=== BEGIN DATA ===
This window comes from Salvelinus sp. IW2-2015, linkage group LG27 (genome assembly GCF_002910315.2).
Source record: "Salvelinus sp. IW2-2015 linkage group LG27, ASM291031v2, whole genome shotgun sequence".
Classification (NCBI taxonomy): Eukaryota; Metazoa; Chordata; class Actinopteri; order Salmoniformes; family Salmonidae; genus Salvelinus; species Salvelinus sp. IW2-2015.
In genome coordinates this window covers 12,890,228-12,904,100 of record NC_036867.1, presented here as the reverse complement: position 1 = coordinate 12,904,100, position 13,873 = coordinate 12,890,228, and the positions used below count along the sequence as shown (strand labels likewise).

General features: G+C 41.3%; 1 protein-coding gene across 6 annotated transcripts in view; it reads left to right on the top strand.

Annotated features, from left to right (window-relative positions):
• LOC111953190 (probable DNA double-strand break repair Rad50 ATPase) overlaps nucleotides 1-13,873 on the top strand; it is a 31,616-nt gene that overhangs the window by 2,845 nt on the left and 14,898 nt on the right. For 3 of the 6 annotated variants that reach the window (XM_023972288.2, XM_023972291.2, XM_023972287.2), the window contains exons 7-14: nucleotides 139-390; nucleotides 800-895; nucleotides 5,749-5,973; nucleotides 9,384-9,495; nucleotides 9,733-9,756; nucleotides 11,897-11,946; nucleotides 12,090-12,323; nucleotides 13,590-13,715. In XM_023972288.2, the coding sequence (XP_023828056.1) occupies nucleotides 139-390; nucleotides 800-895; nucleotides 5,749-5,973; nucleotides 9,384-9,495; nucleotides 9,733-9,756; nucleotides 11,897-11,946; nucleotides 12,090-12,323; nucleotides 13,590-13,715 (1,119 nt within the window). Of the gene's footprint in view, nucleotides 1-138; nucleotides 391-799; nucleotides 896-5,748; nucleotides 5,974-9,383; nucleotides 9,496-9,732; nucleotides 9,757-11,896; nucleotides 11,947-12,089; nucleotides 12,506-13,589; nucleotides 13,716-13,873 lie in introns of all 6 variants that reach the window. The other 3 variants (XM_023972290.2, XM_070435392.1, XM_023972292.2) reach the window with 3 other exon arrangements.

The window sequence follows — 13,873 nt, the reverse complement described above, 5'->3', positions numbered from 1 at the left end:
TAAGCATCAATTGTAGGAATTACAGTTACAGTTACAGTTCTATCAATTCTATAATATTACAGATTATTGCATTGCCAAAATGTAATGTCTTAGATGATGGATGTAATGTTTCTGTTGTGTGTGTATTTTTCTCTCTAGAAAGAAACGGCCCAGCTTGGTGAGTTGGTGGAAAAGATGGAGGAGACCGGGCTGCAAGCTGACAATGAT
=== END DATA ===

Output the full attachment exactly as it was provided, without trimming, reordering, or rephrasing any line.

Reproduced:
This window comes from Salvelinus sp. IW2-2015, linkage group LG27 (genome assembly GCF_002910315.2).
Source record: "Salvelinus sp. IW2-2015 linkage group LG27, ASM291031v2, whole genome shotgun sequence".
Classification (NCBI taxonomy): Eukaryota; Metazoa; Chordata; class Actinopteri; order Salmoniformes; family Salmonidae; genus Salvelinus; species Salvelinus sp. IW2-2015.
In genome coordinates this window covers 12,890,228-12,904,100 of record NC_036867.1, presented here as the reverse complement: position 1 = coordinate 12,904,100, position 13,873 = coordinate 12,890,228, and the positions used below count along the sequence as shown (strand labels likewise).

General features: G+C 41.3%; 1 protein-coding gene across 6 annotated transcripts in view; it reads left to right on the top strand.

Annotated features, from left to right (window-relative positions):
• LOC111953190 (probable DNA double-strand break repair Rad50 ATPase) overlaps nucleotides 1-13,873 on the top strand; it is a 31,616-nt gene that overhangs the window by 2,845 nt on the left and 14,898 nt on the right. For 3 of the 6 annotated variants that reach the window (XM_023972288.2, XM_023972291.2, XM_023972287.2), the window contains exons 7-14: nucleotides 139-390; nucleotides 800-895; nucleotides 5,749-5,973; nucleotides 9,384-9,495; nucleotides 9,733-9,756; nucleotides 11,897-11,946; nucleotides 12,090-12,323; nucleotides 13,590-13,715. In XM_023972288.2, the coding sequence (XP_023828056.1) occupies nucleotides 139-390; nucleotides 800-895; nucleotides 5,749-5,973; nucleotides 9,384-9,495; nucleotides 9,733-9,756; nucleotides 11,897-11,946; nucleotides 12,090-12,323; nucleotides 13,590-13,715 (1,119 nt within the window). Of the gene's footprint in view, nucleotides 1-138; nucleotides 391-799; nucleotides 896-5,748; nucleotides 5,974-9,383; nucleotides 9,496-9,732; nucleotides 9,757-11,896; nucleotides 11,947-12,089; nucleotides 12,506-13,589; nucleotides 13,716-13,873 lie in introns of all 6 variants that reach the window. The other 3 variants (XM_023972290.2, XM_070435392.1, XM_023972292.2) reach the window with 3 other exon arrangements.

The window sequence follows — 13,873 nt, the reverse complement described above, 5'->3', positions numbered from 1 at the left end:
TAAGCATCAATTGTAGGAATTACAGTTACAGTTACAGTTCTATCAATTCTATAATATTACAGATTATTGCATTGCCAAAATGTAATGTCTTAGATGATGGATGTAATGTTTCTGTTGTGTGTGTATTTTTCTCTCTAGAAAGAAACGGCCCAGCTTGGTGAGTTGGTGGAAAAGATGGAGGAGACCGGGCTGCAAGCTGACAATGAT